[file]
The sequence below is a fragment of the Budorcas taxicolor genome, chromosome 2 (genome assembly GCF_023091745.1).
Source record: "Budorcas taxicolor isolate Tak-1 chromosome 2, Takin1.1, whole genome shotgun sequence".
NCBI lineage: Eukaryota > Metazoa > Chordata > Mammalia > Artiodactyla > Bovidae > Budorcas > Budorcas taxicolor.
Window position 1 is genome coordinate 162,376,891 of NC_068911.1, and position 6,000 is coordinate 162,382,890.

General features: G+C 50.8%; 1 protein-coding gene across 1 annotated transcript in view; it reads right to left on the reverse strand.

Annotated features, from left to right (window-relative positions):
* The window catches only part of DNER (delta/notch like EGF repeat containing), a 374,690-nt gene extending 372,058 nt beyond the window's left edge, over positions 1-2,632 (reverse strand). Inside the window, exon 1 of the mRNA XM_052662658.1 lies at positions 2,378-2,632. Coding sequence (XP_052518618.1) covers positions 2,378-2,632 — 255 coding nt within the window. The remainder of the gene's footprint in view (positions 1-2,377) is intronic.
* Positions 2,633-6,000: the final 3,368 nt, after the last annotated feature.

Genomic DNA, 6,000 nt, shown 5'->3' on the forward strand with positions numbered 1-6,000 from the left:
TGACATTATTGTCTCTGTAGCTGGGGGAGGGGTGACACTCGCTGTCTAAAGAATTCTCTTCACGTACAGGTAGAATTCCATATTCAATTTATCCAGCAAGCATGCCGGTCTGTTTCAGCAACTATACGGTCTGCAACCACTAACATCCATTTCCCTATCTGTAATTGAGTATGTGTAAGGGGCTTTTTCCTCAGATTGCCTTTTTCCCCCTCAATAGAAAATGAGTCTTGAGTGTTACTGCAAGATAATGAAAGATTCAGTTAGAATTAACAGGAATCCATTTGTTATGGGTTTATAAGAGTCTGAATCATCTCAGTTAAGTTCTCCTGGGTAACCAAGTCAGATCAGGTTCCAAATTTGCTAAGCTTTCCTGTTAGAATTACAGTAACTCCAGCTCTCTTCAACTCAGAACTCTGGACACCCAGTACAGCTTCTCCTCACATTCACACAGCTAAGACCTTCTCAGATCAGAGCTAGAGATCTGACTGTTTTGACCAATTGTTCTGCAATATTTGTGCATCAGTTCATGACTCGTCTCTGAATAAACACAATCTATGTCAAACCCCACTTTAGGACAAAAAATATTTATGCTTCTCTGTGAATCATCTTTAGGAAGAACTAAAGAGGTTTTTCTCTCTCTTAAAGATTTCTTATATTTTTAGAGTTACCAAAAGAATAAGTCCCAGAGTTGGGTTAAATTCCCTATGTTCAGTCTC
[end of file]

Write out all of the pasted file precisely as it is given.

The sequence below is a fragment of the Budorcas taxicolor genome, chromosome 2 (genome assembly GCF_023091745.1).
Source record: "Budorcas taxicolor isolate Tak-1 chromosome 2, Takin1.1, whole genome shotgun sequence".
NCBI lineage: Eukaryota > Metazoa > Chordata > Mammalia > Artiodactyla > Bovidae > Budorcas > Budorcas taxicolor.
Window position 1 is genome coordinate 162,376,891 of NC_068911.1, and position 6,000 is coordinate 162,382,890.

General features: G+C 50.8%; 1 protein-coding gene across 1 annotated transcript in view; it reads right to left on the reverse strand.

Annotated features, from left to right (window-relative positions):
* The window catches only part of DNER (delta/notch like EGF repeat containing), a 374,690-nt gene extending 372,058 nt beyond the window's left edge, over positions 1-2,632 (reverse strand). Inside the window, exon 1 of the mRNA XM_052662658.1 lies at positions 2,378-2,632. Coding sequence (XP_052518618.1) covers positions 2,378-2,632 — 255 coding nt within the window. The remainder of the gene's footprint in view (positions 1-2,377) is intronic.
* Positions 2,633-6,000: the final 3,368 nt, after the last annotated feature.

Genomic DNA, 6,000 nt, shown 5'->3' on the forward strand with positions numbered 1-6,000 from the left:
TGACATTATTGTCTCTGTAGCTGGGGGAGGGGTGACACTCGCTGTCTAAAGAATTCTCTTCACGTACAGGTAGAATTCCATATTCAATTTATCCAGCAAGCATGCCGGTCTGTTTCAGCAACTATACGGTCTGCAACCACTAACATCCATTTCCCTATCTGTAATTGAGTATGTGTAAGGGGCTTTTTCCTCAGATTGCCTTTTTCCCCCTCAATAGAAAATGAGTCTTGAGTGTTACTGCAAGATAATGAAAGATTCAGTTAGAATTAACAGGAATCCATTTGTTATGGGTTTATAAGAGTCTGAATCATCTCAGTTAAGTTCTCCTGGGTAACCAAGTCAGATCAGGTTCCAAATTTGCTAAGCTTTCCTGTTAGAATTACAGTAACTCCAGCTCTCTTCAACTCAGAACTCTGGACACCCAGTACAGCTTCTCCTCACATTCACACAGCTAAGACCTTCTCAGATCAGAGCTAGAGATCTGACTGTTTTGACCAATTGTTCTGCAATATTTGTGCATCAGTTCATGACTCGTCTCTGAATAAACACAATCTATGTCAAACCCCACTTTAGGACAAAAAATATTTATGCTTCTCTGTGAATCATCTTTAGGAAGAACTAAAGAGGTTTTTCTCTCTCTTAAAGATTTCTTATATTTTTAGAGTTACCAAAAGAATAAGTCCCAGAGTTGGGTTAAATTCCCTATGTTCAGTCTC